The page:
CityU academic's works selected as national textbook

By Karen Cheng

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A Course in Sociolinguistics, co-authored by Professor Benjamin T'sou Ka-yin, Director of the Language Information Sciences Research Centre of City University of Hong Kong (CityU), has been selected by the Ministry of Education as a national textbook for use in mainland universities.

To enhance the quality of higher education, the Ministry of Education in 2006 compiled a list of "Standard Teaching Materials for General Higher Education for the 11th Five-Year Plan", listing textbooks meeting the national standards for use in mainland universities. Professor T'sou's book was this year included among those on a supplementary list of publications added to the 2006 list.

Co-authored by Professor T'sou and Professor You Rujie from the Department of Chinese Language and Literature at Fudan University, A Course in Sociolinguistics is one of the very few Chinese textbooks examining linguistics and socio-cultural changes from a Chinese perspective. It is also the first sociolinguistics textbook written by a Hong Kong scholar selected in the list of national textbooks, reflecting the state's recognition of research and publications by CityU's academics.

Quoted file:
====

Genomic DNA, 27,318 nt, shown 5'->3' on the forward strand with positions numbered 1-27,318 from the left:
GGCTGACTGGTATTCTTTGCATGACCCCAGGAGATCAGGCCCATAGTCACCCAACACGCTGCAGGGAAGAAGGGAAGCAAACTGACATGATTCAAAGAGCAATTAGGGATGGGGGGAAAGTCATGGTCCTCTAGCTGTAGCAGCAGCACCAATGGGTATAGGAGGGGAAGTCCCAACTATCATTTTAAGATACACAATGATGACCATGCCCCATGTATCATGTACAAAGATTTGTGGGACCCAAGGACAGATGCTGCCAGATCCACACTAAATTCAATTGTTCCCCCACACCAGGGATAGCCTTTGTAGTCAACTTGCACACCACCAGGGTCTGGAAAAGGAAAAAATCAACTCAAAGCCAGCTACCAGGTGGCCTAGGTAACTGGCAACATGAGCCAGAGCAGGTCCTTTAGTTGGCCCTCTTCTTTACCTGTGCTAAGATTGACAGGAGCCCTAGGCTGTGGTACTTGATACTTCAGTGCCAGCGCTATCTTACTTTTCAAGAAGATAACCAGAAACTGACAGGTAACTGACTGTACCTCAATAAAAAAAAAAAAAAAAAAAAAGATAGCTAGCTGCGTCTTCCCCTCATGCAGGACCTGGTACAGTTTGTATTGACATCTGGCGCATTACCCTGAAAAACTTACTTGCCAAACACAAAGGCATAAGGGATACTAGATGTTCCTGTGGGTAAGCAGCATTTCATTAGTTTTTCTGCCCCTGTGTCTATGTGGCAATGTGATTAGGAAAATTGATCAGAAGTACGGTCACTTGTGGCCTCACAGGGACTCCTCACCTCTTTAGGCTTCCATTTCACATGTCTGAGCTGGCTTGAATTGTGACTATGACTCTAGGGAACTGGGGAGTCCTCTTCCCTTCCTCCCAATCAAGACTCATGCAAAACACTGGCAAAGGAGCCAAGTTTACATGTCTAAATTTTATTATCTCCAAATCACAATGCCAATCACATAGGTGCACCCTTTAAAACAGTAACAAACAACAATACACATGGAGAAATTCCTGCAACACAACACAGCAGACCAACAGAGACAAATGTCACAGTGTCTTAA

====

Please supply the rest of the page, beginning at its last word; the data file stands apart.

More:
Professor T'sou said the ministry's selection was testimony to sociolinguistics being regarded as an important subject by the education sector. "The inclusion of the book shows that the state has recognised the significance of this subject, and started to adopt research focusing on Chinese communities as textbooks," he said.

The book has been published in traditional and simplified Chinese editions and a Korean edition will come out soon. To cope with the trend of globalisation and China's rapid development, Professor T'sou said they planned to update the contents of the book by including research on the changes undergone in dialects and language used by minority ethnic groups in China, as well as the evolution of languages and the development of vocabulary and grammar.

In addition, Professor T'sou plans to study the way Chinese is used in different Chinese communities. They will base their studies upon an analysis of media texts collected from various Chinese communities by CityU's Language Information Sciences Research Centre since 1995.

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